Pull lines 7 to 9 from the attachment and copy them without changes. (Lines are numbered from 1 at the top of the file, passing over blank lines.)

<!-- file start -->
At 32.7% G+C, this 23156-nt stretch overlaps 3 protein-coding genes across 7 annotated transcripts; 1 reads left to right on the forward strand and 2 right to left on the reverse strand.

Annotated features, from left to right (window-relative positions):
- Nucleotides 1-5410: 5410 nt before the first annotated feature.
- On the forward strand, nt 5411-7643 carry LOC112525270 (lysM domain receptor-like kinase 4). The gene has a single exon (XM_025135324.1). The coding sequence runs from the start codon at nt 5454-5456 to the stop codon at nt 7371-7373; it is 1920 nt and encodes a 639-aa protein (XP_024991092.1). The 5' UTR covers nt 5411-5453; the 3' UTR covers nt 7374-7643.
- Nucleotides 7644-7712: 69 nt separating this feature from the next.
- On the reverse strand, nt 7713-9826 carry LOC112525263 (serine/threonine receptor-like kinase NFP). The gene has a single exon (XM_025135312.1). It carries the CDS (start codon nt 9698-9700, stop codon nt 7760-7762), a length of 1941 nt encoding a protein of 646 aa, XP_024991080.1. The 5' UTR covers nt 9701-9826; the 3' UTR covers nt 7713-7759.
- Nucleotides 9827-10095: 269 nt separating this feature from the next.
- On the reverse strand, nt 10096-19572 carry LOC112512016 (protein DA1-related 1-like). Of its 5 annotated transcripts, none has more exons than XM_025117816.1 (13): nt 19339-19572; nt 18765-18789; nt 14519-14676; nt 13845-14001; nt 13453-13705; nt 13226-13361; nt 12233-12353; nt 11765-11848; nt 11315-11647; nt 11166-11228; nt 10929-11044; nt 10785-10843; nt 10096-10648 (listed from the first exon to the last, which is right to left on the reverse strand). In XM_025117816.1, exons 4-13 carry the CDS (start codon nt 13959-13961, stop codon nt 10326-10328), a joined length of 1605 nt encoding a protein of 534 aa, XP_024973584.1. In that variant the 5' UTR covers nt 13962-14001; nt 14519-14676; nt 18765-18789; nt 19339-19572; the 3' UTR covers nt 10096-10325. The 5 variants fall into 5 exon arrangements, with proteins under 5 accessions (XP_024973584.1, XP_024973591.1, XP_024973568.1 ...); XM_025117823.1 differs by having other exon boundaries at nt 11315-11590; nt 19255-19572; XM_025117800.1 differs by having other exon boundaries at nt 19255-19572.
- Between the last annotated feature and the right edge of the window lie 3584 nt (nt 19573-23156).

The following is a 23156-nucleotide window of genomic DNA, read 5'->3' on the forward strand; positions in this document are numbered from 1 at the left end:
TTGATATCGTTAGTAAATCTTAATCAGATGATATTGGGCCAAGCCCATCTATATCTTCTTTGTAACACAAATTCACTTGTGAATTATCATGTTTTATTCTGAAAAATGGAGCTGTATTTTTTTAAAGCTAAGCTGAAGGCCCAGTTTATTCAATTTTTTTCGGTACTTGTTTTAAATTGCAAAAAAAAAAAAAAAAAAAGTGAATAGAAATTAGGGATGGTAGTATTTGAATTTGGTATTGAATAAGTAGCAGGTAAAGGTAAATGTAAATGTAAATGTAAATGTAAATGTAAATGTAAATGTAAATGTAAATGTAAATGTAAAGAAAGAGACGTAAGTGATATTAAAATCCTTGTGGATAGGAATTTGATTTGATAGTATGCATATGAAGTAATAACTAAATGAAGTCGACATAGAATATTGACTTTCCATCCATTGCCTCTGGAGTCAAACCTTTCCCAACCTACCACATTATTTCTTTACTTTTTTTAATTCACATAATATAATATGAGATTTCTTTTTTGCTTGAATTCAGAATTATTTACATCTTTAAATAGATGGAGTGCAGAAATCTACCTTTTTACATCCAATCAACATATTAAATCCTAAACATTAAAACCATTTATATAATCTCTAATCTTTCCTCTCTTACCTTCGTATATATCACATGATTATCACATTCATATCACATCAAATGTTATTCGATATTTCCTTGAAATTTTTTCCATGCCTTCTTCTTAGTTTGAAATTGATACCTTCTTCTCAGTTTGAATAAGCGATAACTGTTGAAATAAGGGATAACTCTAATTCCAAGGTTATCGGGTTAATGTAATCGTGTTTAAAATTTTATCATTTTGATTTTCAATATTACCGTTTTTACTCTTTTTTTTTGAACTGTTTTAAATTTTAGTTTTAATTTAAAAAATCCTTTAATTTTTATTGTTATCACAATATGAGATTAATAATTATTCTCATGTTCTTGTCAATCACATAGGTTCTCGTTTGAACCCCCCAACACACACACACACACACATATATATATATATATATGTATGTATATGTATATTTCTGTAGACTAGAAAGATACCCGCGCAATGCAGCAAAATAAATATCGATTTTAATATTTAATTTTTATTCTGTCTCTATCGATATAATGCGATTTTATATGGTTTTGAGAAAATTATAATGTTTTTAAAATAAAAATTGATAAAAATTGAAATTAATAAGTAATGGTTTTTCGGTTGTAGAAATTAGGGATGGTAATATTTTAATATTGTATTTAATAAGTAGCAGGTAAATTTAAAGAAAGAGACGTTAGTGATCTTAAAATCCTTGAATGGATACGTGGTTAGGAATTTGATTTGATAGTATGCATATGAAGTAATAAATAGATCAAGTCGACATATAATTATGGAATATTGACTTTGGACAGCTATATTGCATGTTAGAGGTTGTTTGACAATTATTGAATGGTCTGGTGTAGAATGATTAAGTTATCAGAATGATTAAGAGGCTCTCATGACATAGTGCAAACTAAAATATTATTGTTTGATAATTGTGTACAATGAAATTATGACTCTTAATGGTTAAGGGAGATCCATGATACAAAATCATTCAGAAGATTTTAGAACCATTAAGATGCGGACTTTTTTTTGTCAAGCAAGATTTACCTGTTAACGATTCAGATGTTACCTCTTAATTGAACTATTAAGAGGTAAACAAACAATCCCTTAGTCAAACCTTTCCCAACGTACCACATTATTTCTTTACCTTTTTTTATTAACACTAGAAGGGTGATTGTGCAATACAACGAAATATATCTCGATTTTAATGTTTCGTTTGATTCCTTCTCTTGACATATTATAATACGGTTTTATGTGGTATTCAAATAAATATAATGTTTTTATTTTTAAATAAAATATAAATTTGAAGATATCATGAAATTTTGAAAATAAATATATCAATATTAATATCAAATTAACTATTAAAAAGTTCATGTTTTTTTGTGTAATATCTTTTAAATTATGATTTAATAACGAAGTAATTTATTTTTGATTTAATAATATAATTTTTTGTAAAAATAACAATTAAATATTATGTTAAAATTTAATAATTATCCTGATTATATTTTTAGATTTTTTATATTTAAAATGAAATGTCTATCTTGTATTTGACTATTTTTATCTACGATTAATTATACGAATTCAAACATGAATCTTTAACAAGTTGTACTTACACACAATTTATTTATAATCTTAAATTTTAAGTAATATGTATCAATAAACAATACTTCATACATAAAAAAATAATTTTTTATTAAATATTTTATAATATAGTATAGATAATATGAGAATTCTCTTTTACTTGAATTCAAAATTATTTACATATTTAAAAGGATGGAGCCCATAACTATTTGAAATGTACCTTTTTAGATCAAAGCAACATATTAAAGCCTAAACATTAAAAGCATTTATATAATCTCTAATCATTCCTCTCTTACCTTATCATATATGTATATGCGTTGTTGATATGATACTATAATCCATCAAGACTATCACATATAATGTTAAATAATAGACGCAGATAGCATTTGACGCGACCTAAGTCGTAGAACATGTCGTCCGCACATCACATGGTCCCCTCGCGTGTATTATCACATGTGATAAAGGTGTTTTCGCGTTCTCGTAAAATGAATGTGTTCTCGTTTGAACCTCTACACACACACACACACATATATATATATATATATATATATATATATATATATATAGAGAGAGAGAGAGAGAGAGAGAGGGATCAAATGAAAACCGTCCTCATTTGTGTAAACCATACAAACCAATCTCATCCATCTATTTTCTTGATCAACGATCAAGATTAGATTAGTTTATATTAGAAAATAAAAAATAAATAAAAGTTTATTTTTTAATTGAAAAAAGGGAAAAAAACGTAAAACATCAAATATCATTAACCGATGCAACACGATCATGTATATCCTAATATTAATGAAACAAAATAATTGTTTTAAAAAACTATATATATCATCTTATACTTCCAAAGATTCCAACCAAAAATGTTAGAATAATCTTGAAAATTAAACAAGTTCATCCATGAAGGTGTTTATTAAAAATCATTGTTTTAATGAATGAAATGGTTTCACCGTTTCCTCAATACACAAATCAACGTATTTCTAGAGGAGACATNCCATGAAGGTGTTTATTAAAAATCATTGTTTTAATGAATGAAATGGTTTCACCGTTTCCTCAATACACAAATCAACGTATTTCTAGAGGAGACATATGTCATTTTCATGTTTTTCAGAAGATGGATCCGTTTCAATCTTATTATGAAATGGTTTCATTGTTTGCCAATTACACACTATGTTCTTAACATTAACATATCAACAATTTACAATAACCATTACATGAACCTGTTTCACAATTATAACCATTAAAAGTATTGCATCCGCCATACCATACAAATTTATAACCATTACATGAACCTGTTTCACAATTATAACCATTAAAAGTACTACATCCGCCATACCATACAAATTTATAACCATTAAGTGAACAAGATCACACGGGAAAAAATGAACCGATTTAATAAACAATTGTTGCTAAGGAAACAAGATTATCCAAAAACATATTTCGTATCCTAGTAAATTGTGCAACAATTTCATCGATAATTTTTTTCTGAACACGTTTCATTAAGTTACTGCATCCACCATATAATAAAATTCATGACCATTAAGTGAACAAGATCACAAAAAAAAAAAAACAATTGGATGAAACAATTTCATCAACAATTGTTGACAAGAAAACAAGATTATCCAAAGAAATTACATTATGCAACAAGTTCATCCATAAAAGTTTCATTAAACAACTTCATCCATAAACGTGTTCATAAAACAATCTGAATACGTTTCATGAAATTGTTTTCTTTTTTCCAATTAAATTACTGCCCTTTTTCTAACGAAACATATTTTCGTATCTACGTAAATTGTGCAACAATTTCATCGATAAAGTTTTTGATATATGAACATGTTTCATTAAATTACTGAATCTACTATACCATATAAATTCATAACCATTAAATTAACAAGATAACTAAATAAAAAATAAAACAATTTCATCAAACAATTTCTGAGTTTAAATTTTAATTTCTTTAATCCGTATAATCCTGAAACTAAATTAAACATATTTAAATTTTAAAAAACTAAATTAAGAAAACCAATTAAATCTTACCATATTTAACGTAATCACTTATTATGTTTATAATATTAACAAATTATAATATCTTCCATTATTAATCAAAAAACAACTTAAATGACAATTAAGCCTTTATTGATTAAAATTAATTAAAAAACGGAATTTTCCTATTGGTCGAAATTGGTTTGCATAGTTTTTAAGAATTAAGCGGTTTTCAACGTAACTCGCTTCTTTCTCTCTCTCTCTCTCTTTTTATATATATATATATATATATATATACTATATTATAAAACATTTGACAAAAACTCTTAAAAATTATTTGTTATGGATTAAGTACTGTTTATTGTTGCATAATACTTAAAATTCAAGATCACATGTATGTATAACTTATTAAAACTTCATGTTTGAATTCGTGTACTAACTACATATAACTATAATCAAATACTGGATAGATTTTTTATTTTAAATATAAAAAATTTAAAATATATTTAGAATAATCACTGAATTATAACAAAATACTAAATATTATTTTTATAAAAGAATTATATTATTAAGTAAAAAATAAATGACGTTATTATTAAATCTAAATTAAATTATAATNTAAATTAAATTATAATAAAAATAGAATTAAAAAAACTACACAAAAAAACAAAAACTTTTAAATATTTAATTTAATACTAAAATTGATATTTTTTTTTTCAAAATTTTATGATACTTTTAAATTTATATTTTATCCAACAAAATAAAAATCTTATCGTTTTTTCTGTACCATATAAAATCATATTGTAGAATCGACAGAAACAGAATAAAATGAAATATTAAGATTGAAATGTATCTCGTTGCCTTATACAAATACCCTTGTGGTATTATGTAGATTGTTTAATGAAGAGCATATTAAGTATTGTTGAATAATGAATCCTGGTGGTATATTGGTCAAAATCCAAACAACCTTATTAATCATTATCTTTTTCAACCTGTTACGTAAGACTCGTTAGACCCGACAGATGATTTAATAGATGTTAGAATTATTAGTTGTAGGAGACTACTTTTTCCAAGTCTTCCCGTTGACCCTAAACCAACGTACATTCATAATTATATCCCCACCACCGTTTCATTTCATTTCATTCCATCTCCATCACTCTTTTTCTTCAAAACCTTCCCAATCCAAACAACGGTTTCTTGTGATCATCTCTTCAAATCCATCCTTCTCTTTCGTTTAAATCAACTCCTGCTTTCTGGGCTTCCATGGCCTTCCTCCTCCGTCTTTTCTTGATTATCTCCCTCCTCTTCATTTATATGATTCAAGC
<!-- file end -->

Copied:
- Nucleotides 9827-10095: 269 nt separating this feature from the next.
- On the reverse strand, nt 10096-19572 carry LOC112512016 (protein DA1-related 1-like). Of its 5 annotated transcripts, none has more exons than XM_025117816.1 (13): nt 19339-19572; nt 18765-18789; nt 14519-14676; nt 13845-14001; nt 13453-13705; nt 13226-13361; nt 12233-12353; nt 11765-11848; nt 11315-11647; nt 11166-11228; nt 10929-11044; nt 10785-10843; nt 10096-10648 (listed from the first exon to the last, which is right to left on the reverse strand). In XM_025117816.1, exons 4-13 carry the CDS (start codon nt 13959-13961, stop codon nt 10326-10328), a joined length of 1605 nt encoding a protein of 534 aa, XP_024973584.1. In that variant the 5' UTR covers nt 13962-14001; nt 14519-14676; nt 18765-18789; nt 19339-19572; the 3' UTR covers nt 10096-10325. The 5 variants fall into 5 exon arrangements, with proteins under 5 accessions (XP_024973584.1, XP_024973591.1, XP_024973568.1 ...); XM_025117823.1 differs by having other exon boundaries at nt 11315-11590; nt 19255-19572; XM_025117800.1 differs by having other exon boundaries at nt 19255-19572.
- Between the last annotated feature and the right edge of the window lie 3584 nt (nt 19573-23156).